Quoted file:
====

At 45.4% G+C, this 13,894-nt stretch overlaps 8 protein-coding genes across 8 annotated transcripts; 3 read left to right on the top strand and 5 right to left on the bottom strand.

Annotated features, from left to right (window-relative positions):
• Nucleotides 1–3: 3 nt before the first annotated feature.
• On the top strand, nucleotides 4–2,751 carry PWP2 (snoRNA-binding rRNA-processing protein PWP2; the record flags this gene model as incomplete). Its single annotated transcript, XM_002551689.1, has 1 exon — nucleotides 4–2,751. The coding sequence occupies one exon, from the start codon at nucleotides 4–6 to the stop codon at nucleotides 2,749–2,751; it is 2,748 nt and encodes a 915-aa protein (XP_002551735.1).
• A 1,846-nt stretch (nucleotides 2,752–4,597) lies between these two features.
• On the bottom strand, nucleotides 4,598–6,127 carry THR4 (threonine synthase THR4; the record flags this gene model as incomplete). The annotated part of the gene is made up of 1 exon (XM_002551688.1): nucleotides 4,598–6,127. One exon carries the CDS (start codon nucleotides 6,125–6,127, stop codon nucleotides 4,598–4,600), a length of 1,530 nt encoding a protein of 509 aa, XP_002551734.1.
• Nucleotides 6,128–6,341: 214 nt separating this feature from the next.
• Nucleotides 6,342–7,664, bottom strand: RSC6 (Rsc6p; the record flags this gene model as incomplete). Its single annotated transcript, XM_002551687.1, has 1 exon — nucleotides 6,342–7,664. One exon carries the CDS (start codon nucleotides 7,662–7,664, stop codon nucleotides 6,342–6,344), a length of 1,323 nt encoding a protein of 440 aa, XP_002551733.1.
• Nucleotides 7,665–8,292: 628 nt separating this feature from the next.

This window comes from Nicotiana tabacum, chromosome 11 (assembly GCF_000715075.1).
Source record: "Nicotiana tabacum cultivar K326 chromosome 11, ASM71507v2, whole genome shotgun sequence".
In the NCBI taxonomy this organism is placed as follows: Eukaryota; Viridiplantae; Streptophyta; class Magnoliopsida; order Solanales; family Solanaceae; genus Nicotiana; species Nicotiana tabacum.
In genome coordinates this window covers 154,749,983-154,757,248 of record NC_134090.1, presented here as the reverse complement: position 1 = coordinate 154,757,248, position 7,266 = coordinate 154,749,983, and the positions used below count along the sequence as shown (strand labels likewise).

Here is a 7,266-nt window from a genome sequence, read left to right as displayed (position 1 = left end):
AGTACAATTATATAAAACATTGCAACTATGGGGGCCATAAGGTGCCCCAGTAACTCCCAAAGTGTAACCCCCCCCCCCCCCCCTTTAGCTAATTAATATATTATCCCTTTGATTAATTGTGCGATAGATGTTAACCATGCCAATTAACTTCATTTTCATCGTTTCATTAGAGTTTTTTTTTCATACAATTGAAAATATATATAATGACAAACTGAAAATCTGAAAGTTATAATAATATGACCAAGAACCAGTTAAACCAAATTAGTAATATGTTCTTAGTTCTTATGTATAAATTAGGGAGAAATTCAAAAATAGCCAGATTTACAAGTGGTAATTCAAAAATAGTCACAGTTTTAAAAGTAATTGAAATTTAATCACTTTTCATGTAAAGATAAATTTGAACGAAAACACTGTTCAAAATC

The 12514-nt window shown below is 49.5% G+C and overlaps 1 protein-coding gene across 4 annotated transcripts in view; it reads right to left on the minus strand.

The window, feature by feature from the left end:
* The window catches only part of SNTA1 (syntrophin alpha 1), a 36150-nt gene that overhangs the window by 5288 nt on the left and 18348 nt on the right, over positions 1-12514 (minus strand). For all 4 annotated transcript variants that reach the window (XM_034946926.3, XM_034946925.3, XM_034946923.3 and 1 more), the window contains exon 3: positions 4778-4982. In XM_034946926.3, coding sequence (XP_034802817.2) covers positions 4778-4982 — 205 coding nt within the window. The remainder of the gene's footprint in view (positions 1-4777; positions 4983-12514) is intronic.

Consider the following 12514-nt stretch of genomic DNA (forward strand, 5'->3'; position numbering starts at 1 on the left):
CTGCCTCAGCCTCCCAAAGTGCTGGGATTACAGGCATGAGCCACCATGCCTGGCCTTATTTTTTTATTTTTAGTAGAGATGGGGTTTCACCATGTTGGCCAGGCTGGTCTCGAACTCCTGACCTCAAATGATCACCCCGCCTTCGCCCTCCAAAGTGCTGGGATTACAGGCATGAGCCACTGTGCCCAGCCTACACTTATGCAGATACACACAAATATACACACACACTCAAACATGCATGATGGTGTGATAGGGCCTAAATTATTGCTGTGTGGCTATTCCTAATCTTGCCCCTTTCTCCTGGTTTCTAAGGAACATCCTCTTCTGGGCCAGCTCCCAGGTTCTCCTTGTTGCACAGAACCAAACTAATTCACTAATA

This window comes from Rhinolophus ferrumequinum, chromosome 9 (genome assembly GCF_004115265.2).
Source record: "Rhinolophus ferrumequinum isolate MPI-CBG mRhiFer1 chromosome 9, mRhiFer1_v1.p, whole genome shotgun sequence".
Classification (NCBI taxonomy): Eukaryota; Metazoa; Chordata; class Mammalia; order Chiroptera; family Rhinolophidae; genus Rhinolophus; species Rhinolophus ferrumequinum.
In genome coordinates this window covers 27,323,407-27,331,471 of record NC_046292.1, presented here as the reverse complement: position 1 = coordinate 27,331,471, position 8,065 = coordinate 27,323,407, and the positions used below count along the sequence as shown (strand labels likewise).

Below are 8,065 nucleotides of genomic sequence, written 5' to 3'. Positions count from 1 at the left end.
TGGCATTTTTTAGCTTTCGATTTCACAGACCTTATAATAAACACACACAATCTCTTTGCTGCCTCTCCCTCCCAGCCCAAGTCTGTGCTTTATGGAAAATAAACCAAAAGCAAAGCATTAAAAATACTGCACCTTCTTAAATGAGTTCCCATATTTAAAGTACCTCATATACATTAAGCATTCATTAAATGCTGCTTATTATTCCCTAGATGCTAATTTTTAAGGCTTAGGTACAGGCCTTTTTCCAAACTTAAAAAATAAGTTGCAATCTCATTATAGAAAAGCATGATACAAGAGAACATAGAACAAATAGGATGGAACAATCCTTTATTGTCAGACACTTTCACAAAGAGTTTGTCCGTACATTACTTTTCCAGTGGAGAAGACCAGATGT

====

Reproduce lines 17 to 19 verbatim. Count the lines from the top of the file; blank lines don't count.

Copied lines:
The window, feature by feature from the left end:
* The window catches only part of SNTA1 (syntrophin alpha 1), a 36150-nt gene that overhangs the window by 5288 nt on the left and 18348 nt on the right, over positions 1-12514 (minus strand). For all 4 annotated transcript variants that reach the window (XM_034946926.3, XM_034946925.3, XM_034946923.3 and 1 more), the window contains exon 3: positions 4778-4982. In XM_034946926.3, coding sequence (XP_034802817.2) covers positions 4778-4982 — 205 coding nt within the window. The remainder of the gene's footprint in view (positions 1-4777; positions 4983-12514) is intronic.

Consider the following 12514-nt stretch of genomic DNA (forward strand, 5'->3'; position numbering starts at 1 on the left):